“My dad was not a big talker about that period and he passed away when I was about 12 years old, but I remember my mother constantly reinforcing the idea that we had to keep the family together because these terrible things can happen.
“She felt, as many survivors did, that it was their desire to repopulate and rebuild the clan that had been destroyed by the war.”
Did they actually tell you about – I mean, as a child – about the horrors they endured?
“Yeah, they did. I mean, I could’ve turned out to be a real mental case, but I didn’t. My mom is a really interesting woman, she’s super strong and she believed in sharing everything she’d experienced.
“It gave me nightmares as a child, as I’m sure my brother and sister had the same thing. My brother was too young to remember a lot of this, but my sister is two years older than me.
“We grew up with the same horror that she’d survived, we felt blessed that we still had her in our lives, and my grandmother, aunts, and uncles, all of whom were survivors of the Holocaust. It’s a very large community and they stay very tightly knit, and that was their way of reinforcing the importance to carry on.
“Some of my uncles and aunts were more close-mouthed about it, and I have friends, one friend in particular who is one of my closest friends, Ben Mink, a musician, who’s worked with Rush and had gone out to be a successful producer – his parents were Holocaust survivors. That’s one of the things that bonded us, the stories.
“Some parents don’t like to relive the past. I’m thankful my mother wasn’t afraid to do that because I grew up with a better perspective on things. She’s a combination of an optimist and a paranoid.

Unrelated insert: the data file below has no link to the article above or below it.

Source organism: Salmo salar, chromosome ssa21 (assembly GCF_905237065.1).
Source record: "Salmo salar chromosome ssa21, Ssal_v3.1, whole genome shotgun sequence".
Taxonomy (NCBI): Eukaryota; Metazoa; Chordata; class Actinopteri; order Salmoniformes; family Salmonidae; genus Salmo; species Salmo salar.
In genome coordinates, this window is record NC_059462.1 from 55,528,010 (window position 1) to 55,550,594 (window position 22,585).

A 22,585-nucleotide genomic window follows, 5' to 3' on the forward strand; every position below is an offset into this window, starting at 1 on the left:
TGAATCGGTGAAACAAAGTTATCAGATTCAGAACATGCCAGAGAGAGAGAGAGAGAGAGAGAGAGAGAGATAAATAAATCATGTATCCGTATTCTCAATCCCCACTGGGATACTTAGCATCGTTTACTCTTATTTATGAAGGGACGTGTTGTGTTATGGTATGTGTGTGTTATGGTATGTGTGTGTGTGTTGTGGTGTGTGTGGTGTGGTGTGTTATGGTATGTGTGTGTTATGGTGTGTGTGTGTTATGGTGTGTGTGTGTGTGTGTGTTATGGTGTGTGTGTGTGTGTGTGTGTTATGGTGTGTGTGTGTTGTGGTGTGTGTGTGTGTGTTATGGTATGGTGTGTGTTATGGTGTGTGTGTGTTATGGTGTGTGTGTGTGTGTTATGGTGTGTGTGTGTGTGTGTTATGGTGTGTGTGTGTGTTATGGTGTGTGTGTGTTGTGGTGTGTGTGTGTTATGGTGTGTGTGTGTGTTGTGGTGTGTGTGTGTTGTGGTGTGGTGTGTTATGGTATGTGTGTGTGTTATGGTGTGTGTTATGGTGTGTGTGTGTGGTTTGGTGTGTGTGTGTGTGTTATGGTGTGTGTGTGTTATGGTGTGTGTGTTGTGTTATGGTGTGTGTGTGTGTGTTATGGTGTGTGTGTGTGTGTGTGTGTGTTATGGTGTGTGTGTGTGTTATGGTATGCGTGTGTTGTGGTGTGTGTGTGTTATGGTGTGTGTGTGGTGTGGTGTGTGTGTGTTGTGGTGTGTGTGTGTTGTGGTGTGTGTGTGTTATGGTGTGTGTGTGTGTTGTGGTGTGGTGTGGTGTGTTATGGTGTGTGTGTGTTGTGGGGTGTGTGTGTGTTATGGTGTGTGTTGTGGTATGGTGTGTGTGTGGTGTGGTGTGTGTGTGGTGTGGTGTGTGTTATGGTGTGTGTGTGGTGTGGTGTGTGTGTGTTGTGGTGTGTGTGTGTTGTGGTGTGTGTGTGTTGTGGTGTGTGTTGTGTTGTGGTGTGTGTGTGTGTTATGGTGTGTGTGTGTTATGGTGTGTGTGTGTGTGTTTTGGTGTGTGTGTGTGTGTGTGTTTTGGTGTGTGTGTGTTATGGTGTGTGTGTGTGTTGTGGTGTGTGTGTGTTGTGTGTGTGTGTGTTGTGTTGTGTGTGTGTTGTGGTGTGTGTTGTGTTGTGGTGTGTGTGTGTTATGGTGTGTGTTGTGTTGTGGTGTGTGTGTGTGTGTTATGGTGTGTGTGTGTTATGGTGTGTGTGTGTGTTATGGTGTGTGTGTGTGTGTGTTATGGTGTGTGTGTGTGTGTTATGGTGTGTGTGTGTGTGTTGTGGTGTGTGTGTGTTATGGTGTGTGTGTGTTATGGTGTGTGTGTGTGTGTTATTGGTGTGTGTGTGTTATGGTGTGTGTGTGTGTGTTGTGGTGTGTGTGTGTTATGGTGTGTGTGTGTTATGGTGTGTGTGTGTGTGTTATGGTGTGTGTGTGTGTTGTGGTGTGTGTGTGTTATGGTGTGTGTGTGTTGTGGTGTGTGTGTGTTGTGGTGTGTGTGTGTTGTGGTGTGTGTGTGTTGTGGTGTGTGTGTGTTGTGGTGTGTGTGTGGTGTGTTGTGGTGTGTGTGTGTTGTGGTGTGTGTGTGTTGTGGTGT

“In 1995 was the 50th anniversary of her liberation and she called me to her house and said, ‘Well, I got the call from the Society, they’re doing a reunion.’ I said, ‘Of the survivors?’, ‘Yes, it’s in Belsen.’ I said, ‘Is this your way of telling me you’d like me to take you to Belsen?’ She said ‘Well, I would go.’ I said, ‘Okay.’
“So I arranged a trip for my mom, my sister, my brother, and myself, and we flew as guests of the German government to this reunion of the Holocaust survivors back to Belsen.”
What was that like for you?
“We were all in tears, of course.”
It’s interesting to me how Germany has dealt with its history of the Holocaust because I was recently there, I was really taken with how they don’t try to erase history. They embrace it but say that they moved on. What I didn’t ask you yet is: how did your parents get reunited?
“That’s a good story too. They got separated, obviously, my dad was transferred out to other camps and he ended up after liberation in Munich.